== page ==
Are You Pro-Black?
Photo courtesy of Koko Nanga http://kokonanga.com/
Are You PRO-Black?
by Perfectly Flawed
For many years now the word “Pro-Black” has been expressed as a negative connotation. Even to this day when people speak the term in a labeling manner some black individuals are quick to distance their selves from the word. Is it because the name carries a stereotypical physical identity, such as natural hair or dashikis? Regardless to the narratives that have been in most cases forced upon us, the title itself is far from bad. Look at this way if you are born black then by default you fit into this term. Meaning, everybody that is in the darker shade (African) family supports their race first. This also includes our lighter brothers and sisters as well. Breaking it down further, people that are of Irish, Polish, or Norwegian decent are usually classified as white in the United States. So is it safe to say that they are “Pro-White?”
According to dictionary.com the prefix pro means in favor of an idea or party to say the least. Getting more technical, it also coordinates with the word professional. Therefore, if you love and care for your people then you shouldn’t be ashamed to call yourself Pro-Black. Taking the focus off of race for just a moment, if football fans cheer for Dallas over the 49’ers then they are Pro-Cowboys. Now some may ask what does football teams have to do with race. Well, if you can applaud, represent, and go hard for a manufactured group then what about your own? Being born to a team of various skin colors, hair textures, and features for some of us is not good enough to claim.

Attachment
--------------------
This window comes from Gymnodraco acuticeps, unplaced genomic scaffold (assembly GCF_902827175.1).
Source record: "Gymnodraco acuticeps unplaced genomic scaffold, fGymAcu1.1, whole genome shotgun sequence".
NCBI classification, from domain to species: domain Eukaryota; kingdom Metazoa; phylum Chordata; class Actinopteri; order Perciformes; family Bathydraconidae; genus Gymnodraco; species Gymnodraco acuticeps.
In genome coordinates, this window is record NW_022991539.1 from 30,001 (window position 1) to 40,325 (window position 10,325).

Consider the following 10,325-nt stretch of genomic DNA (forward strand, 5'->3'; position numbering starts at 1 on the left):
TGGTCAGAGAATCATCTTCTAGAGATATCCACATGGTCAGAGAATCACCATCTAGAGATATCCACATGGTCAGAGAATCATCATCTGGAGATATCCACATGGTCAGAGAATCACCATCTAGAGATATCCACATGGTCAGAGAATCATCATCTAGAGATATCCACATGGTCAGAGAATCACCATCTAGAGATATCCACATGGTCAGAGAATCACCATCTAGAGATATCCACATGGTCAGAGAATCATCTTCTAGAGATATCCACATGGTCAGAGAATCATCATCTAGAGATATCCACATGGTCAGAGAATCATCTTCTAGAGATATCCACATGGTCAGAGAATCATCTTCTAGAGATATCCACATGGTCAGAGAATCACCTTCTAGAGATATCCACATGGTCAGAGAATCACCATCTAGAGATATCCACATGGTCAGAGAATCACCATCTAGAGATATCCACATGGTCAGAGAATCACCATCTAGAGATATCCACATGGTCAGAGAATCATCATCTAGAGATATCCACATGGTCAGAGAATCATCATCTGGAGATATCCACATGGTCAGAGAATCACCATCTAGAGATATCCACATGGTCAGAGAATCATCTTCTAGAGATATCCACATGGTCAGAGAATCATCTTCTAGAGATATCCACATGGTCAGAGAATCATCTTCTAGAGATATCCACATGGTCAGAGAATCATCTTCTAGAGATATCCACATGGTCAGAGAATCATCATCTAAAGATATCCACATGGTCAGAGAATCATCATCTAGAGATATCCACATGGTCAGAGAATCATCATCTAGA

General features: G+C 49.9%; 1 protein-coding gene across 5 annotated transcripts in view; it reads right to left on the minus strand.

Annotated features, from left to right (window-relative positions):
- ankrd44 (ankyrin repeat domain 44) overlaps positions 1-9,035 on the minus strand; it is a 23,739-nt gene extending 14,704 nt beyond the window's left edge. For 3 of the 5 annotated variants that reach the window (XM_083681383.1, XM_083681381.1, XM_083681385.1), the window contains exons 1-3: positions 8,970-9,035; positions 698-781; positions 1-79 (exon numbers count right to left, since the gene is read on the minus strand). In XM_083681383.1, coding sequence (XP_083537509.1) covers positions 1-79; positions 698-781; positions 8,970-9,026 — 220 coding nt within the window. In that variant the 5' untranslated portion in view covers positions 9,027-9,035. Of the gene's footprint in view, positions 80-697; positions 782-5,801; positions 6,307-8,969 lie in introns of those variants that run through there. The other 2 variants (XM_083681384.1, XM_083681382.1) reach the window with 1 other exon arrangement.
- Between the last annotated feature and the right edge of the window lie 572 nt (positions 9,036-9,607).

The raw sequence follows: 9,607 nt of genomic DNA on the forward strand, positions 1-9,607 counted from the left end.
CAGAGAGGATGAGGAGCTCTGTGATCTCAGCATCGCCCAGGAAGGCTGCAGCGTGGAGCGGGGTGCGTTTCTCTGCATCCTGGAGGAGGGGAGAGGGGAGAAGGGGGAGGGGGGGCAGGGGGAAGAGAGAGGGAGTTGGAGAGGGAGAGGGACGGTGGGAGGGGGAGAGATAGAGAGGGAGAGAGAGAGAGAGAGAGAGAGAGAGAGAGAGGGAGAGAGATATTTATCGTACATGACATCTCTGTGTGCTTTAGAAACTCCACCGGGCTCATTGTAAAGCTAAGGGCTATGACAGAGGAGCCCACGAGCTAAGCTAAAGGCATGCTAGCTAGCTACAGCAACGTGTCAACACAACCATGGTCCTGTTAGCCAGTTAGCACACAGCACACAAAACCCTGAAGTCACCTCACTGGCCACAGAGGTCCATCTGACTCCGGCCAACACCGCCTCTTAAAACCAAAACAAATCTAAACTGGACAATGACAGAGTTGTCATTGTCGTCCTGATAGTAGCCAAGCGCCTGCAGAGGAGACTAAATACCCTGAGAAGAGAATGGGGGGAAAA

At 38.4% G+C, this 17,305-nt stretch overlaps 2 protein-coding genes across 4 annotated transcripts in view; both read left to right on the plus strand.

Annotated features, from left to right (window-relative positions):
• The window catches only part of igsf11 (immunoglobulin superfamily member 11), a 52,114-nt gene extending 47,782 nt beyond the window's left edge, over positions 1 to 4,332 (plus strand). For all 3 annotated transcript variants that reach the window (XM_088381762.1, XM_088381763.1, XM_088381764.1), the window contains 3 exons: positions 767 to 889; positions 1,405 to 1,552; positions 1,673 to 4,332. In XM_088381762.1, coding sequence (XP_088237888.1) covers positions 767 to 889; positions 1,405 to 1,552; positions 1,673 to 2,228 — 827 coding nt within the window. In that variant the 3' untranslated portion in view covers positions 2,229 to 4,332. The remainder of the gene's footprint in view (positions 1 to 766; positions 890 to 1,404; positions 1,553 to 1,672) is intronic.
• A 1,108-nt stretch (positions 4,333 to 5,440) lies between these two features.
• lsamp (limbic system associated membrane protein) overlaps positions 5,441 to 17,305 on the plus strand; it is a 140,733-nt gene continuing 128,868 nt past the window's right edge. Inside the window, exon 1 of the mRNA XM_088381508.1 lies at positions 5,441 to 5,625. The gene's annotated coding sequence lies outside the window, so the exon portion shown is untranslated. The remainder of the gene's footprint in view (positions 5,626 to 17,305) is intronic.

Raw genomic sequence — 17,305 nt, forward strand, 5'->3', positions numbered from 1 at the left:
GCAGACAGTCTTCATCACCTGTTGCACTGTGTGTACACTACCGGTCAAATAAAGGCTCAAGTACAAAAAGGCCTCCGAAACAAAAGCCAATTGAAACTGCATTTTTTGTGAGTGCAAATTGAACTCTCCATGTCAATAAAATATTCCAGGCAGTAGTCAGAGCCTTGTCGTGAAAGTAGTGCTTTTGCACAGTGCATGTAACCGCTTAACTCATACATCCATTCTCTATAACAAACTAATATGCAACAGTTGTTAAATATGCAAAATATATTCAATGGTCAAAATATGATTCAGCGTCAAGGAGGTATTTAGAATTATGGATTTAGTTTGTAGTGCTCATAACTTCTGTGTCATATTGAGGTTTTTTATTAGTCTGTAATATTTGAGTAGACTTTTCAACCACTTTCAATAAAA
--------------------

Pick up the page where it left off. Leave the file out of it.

Sadly, we have been brainwashed into thinking that every other team is better than ours. The deception is so strong that there is always a large number in the melanoid population rooting for or in favor of non-blacks being on top. Obviously wanting to see people that look like you win at this game called “Life” should be a no brainer.
However, not only do black people have to fight the enemy which is white supremacy but fellow comrades in the struggle. What may have started off as an assimilation tactic for African Americans to survive within an oppressive system has become a lifestyle. Instead of the overall goal being to move forward as a collective group, we tend to forget the past and individualize. You know the saying, I got mine forget yours. In a perfect world black people would have enough self-love to not fight over colorism, the scrapes massa throws, or who is doing better. It doesn’t matter if you are light skin, dark skin, or rocking your natural beautiful hair. What is important is standing up for your people and having their back. So going back to the question at hand, are you Pro-Black?
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